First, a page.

The different bioactive compounds studied here at the concentrations (caffeine 80ímg and taurine 1000ímg per serving of 250íml) found in most currently available energy drinks do not have positive effects on cardiorespiratory fitness test (VO2max, HRmax and TTE), force or power; neither on concentration test nor on immediate memory in young, healthy, active adults. Results from the combination of beverage ingredients also showed no difference from the results obtained when consuming a placebo drink. No adverse effects were recorded after ingestion of the studied beverages.



digit span WAIS subtest


focused attention test


Global Physical Activity Questionnaire


maximum heart rate


left handgrip strength


metabolic equivalent


right handgrip strength


time to exhaustion


vertical jump


maximum oxygen consumption


Wechsler Adult Intelligence Scale


  1. Alford C, Cox H, Wescott R: The effects of red bull energy drink on human performance and mood. Amino Acids. 2001, 21 (2): 139-150. 10.1007/s007260170021.

    Article  CAS  PubMed  Google Scholar 

  2. Seidl R, Peyrl A, Nicham R, Hauser E: A taurine and caffeine-containing drink stimulates cognitive performance and well-being. Amino Acids. 2000, 19 (3í4): 635-642. 10.1007/s007260070013.

    Article  CAS  PubMed  Google Scholar 

  3. Campbell B, Wilborn C, La Bounty P, Taylor L, Nelson M, Greenwood M, Ziegenfuss T, Lopez H, Hoffman J, Stout J, Schmitz S, Collins R, Kalman D, Antonio J, Kreider R: International Society of Sports Nutrition position stand: energy drinks. J Int Soc Sports Nutr. 2013, 10: 1-10.1186/1550-2783-10-1.

    Article  PubMed Central  PubMed  Google Scholar 

  4. Reissig C, Strain E, Griffiths R: Caffeinated energy drinks - a growing problem. Drug Alcohol Depend. 2009, 99 (1í3): 1-10. 10.1016/j.drugalcdep.2008.08.001.

    Article  PubMed Central  CAS  PubMed  Google Scholar 

  5. Scholey A, Kennedy D: Cognitive and physiological effects of an íenergy drinkí: an evaluation of the whole drink and of glucose, caffeine and herbal flavouring fractions. Psychopharmacology. 2004, 176 (3í4): 320-330. 10.1007/s00213-004-1935-2.

    Article  CAS  PubMed  Google Scholar 

  6. Geií K, Jester I, Falke W, Hamm M, Waag K: The effect of a taurine containing drink on performance in 10 endurance-athletes. Amino Acids. 1994, 7 (1): 45-56. 10.1007/BF00808445.

    Article  Google Scholar 

  7. Ballard S, Wellborn-Kim J, Clauson K: Effects of commercial energy drink consumption on athletic performance and body composition. Phys Sportsmed. 2010, 38 (1): 107-117. 10.3810/psm.2010.04.1768.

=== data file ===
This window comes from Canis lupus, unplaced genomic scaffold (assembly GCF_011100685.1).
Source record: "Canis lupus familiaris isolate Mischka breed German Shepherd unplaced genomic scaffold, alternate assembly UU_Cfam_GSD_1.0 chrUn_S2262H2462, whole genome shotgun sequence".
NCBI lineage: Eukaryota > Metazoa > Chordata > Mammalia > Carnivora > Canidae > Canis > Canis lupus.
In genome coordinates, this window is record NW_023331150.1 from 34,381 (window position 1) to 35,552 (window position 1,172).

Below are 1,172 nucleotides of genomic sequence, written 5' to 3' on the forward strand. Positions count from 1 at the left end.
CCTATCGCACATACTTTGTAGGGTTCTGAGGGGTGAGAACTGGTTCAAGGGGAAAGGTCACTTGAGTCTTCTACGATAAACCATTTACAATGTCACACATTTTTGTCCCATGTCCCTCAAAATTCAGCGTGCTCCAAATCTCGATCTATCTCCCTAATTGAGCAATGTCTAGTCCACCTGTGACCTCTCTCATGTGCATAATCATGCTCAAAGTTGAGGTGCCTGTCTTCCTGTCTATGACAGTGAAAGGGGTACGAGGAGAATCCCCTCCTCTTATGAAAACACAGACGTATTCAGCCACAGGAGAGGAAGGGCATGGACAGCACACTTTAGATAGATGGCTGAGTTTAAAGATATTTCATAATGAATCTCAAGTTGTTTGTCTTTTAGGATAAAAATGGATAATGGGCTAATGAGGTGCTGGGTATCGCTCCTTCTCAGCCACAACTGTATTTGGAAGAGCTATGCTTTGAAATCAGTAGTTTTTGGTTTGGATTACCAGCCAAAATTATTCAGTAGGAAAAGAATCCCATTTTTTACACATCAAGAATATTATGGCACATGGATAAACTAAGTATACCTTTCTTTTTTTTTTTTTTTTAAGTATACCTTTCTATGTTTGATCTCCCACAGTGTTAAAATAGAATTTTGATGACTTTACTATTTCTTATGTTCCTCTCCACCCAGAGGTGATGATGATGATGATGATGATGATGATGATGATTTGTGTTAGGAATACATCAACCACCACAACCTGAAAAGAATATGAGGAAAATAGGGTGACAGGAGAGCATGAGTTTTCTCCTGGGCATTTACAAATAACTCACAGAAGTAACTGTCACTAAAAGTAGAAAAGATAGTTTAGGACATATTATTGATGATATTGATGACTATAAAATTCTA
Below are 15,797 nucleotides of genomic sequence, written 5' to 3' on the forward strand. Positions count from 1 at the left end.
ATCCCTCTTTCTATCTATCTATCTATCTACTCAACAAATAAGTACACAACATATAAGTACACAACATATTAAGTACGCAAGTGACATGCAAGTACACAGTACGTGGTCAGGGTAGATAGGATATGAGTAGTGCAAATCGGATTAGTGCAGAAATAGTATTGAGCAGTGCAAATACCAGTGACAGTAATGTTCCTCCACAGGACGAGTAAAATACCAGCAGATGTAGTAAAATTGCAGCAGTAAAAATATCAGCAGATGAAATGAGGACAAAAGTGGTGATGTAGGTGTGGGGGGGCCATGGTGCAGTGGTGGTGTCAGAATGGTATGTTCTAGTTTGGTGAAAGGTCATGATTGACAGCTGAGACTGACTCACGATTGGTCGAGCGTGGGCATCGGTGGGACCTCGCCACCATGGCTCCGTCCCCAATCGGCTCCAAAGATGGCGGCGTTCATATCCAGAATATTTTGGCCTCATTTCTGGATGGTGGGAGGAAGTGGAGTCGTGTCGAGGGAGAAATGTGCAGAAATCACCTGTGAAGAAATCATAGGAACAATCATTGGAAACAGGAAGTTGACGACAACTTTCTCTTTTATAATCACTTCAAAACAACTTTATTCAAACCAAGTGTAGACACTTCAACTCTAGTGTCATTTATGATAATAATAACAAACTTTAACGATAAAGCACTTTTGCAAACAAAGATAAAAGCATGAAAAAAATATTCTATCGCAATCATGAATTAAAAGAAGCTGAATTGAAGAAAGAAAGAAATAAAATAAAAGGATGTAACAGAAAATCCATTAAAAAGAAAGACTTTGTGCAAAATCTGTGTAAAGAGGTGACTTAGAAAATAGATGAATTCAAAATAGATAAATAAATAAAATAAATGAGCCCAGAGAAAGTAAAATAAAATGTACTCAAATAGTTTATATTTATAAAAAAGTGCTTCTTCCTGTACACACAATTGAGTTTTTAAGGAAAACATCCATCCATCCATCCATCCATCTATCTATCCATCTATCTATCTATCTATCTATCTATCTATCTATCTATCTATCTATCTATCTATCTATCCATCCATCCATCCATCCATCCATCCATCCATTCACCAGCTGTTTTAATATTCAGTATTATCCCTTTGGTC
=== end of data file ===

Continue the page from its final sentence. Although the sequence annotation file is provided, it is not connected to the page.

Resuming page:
Article  PubMed  Google Scholar 

  8. Ivy J, Kammer L, Ding Z, Wang B, Bernard J, Liao Y, Hwang J: Improved cycling time-trial performance after ingestion of a caffeine energy drink. Int J Sport Nutr Exerc Metab. 2009, 19 (1): 61-78.

    CAS  PubMed  Google Scholar 

  9. Childs E, de Wit H: Enhanced mood and psychomotor performance by a caffeine-containing energy capsule in fatigued individuals. Exp Clin Psychopharmacol. 2008, 16 (1): 13-21. 10.1037/1064-1297.16.1.13.

    Article  CAS  PubMed  Google Scholar 

  10. Candow D, Kleisinger A, Grenier S, Dorsch K: Effect of sugar-free Red Bull energy drink on high-intensity run time-to-exhaustion in young adults. J Strength Cond Res. 2009, 23 (4): 1271-1275. 10.1519/JSC.0b013e3181a026c2.

    Article  PubMed  Google Scholar 

  11. Griffiths R, Juliano L, Chausmer A: Caffeine: Pharmacology and Clinical Effects. Principles of Addiction Medicine. Edited by: Graham A, Schultz T, Mayo-Smith M, Ries R, Wilford B. 2003, American Society of Addiction Medicine, Chevy Chase, MD, 193-224. 3

    Google Scholar 

  12. World Health Organization: Global Physical Activity Questionnaire (GPAQ). Last visit October 2013. [], []

  13. Bull F, Maslin T, Armstrong T: Global physical activity questionnaire (GPAQ): nine country reliability and validity study. J Phys Act Health. 2009, 6: 790-804.

    PubMed  Google Scholar 

  14. Trinh O, Nguyen N, van der Ploeg H, Dibley M, Bauman A: Test-retest repeatability and relative validity of the Global Physical Activity Questionnaire in a developing country context. J Phys Act Health. 2009, 6 (Suppl 1): S46-S53.

    PubMed  Google Scholar 

  15. Hoos T, Espinoza N, Marshall S, Arredondo E: Validity of the global physical activity questionnaire (GPAQ) in adult Latinas. J Phys Act Health. 2012, 9 (5): 698-705.

    PubMed Central  PubMed  Google Scholar 

  16. Lípez-Chicharro J, Ferníndez-Vaquero A: Fisiología del ejercicio. 2006, Editorial Mídica Panamericana, Madrid, Espaía

    Google Scholar 

  17. Moreira D, Aiza R, de Godoy J, do Nascimento A: Abordagem sobre preensío palmar utilizando o dinamímetro JAMAR: uma revisío de literatura. Rev Bras Ci e Mov. 2003, 11: 95-99.

    Google Scholar 

  18. Godoy J, Barros J: Avaliaíío da foría de preensío palmar e composiíío corporal em portadores da trissomia 21 no Distrito Federal. Lect Educ Fís Deportes 2005, 89. [], []

  19. Sasaki H, Kasagi F, Yamada M, Fujita S: Grip strength predicts cause-specific mortality in middle-aged and elderly persons. Am J Med. 2007, 120 (4): 337-342. 10.1016/j.amjmed.2006.04.018.

    Article  PubMed  Google Scholar 

  20. Rantanen T, Volpato S, Ferrucci L, Heikkinen E, Fried L, Guralnik J: Handgrip strength and cause-specific and total mortality in older disabled women: exploring the mechanism. J Am Geriatr Soc. 2003, 51 (5): 636-641. 10.1034/j.1600-0579.2003.00207.x.

    Article  PubMed  Google Scholar 

  21. Valbuena R: Aplicaciín de un índice de fuerza isomítrica míxima (Morhause) a un grupo de deportistas de rendimiento. Rev Ant Med Dep. 1999, 2: 18-23.

    Google Scholar 

  22. Bosco C: La valoraciín de la fuerza con el test de Bosco. 1994, Paidotribo, Barcelona

    Google Scholar 

  23. Nideffer R, Sharpe R: ACT: Attention Control Training. 1978, Wyden Books, New York

    Google Scholar 

  24. Zimmerman I, Woo-Sam J, Glasser A: Interpretaciín Clínica de la Escala de Inteligencia de Wechsler para Adultos (WAIS). 1981, TEA ediciones, Madrid

    Google Scholar 

  25. Rahnama N, Gaeini A, Kazemi F: The effectiveness of two energy drinks on selected indices of maximal cardiorespiratory fitness and blood lactate levels in male athletes. J Res Med Sci. 2010, 15 (3): 127-132.